Winner of the New Statesman SPERI Prize in Political Economy 2016

Sunday, 1 February 2015

Saying the obvious

Give any student who has just done a year of economics some national accounts data for the US, UK and Eurozone, and ask them why the recovery from the Great Recession has been so slow, and they will almost certainly tell you it is because of fiscal austerity. And they would be right, as I set out in this recent VoxEU piece. There I present some back of the envelope calculations, but they are confirmed by model simulations: not just those I quoted in the text, but also others that I did not have space to mention.

When writing that piece, I kept having doubts. Not about the analysis, but just that this was all so obvious. It uses basic models (DSGE or more eclectic) that we teach undergraduates and postgraduates. It is supported by the clear majority of empirical evidence. I felt like I was telling people the macroeconomic equivalent of a rise in the demand for apples will mean an increase in their price.

The reason I put those doubts aside are also familiar. The fact that at least half the world’s politicians and mediamacro continue to ignore the obvious. The fact that too many economists continue to look for other reasons to explain this malaise (or pretend there is no malaise), because somehow they think acknowledging that fiscal policy can influence demand is old fashioned, or left wing, or something. These facts and that I was in good company.

While there are too many academic economists who want to deny that fiscal policy is largely responsible for the weak recovery from the Great Recession, I also suspect there is a majority that know it is true. This is why I wrote a post about the lessons to draw for the future. Although we teach students all about time inconsistency and say at the same time what advantages independent central banks can have, I suspect we also know that the case for independent central banks is broader than issues to do with commitment.

Economics is always in danger of being corrupted by politics and ideology, and macroeconomics seems particularly vulnerable in this respect. (I have still not entirely convinced myself if and why macroeconomics is special in this respect. Sometimes things that are actually micro, like financial regulation or labour supply responses to tax changes, seem just to get labelled macro when they become controversial or have macro consequences!) Some say that this corruption is inevitable and that we should embrace it, rather than attempt to avoid it through delegation to institutions like independent central banks. I disagree: demand management is basically a technical issue with political implications. If we did not have independent central banks today, I suspect we would be seeing the US congress voting to raise interest rates. And of course there would be a few economists with their models saying it was a good idea, even though the vast majority thought otherwise.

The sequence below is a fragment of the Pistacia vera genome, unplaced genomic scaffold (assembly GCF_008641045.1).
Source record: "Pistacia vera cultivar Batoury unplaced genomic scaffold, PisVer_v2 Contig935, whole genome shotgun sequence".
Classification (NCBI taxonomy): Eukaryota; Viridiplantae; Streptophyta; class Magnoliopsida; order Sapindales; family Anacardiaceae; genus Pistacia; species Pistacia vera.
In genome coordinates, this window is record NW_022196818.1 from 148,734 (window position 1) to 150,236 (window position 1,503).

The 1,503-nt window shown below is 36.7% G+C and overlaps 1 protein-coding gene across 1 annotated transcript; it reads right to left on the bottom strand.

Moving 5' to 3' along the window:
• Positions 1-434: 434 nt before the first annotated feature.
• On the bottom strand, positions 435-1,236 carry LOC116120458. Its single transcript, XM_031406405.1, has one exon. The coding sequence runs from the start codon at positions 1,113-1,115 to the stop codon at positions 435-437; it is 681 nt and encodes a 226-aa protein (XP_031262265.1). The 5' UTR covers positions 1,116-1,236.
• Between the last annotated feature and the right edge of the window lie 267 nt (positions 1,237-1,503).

The reaction to my earlier post, both from comments and elsewhere, was that this weak recovery caused by fiscal austerity was not just bad luck caused by a misreading of the Eurozone crisis, but the result of a more fundamental political economy problem. We therefore need to rethink how stabilisation policy is done at the Zero Lower Bound (ZLB). Of course we also need to think about whether we should try and minimise these ZLB episodes, by either raising the inflation target, or by reformulating how monetary policy is done, or some other means. However the risk of large negative demand shocks will remain, so it would be prudent to complete the delegation of macroeconomic stabilisation policy that was begun by making the operation of interest rate policy independent of political control. Doing that would also be a good opportunity to revisit the arrangements that can ensure independence is compatible with accountability and some degree of democratic oversight.   


  1. Hi Simon,

    I believe I have designed a monetary system that would end demand fluctuations without central bank or government stimulus. It's radical in terms of changes required. But I think this tiresome and endless stimulus debate is just one of the many reasons we need to think about more drastic solutions. I've posted some frequently asked questions on my blog-- . But the full proposal is in my book!

    I am looking for people like you to tear it apart.

  2. Hi Simon

    What you say does make a lot of sense; Richard Koo has some very good material on Youtube applying this principle to Japan.

    My own concerns about this is that it is pitched as a cyclical issue with perhaps an implication that it will somehow be reversed down the line. However with the secular forces of technological innovation, demographics and continuing globalisation how realistic is this?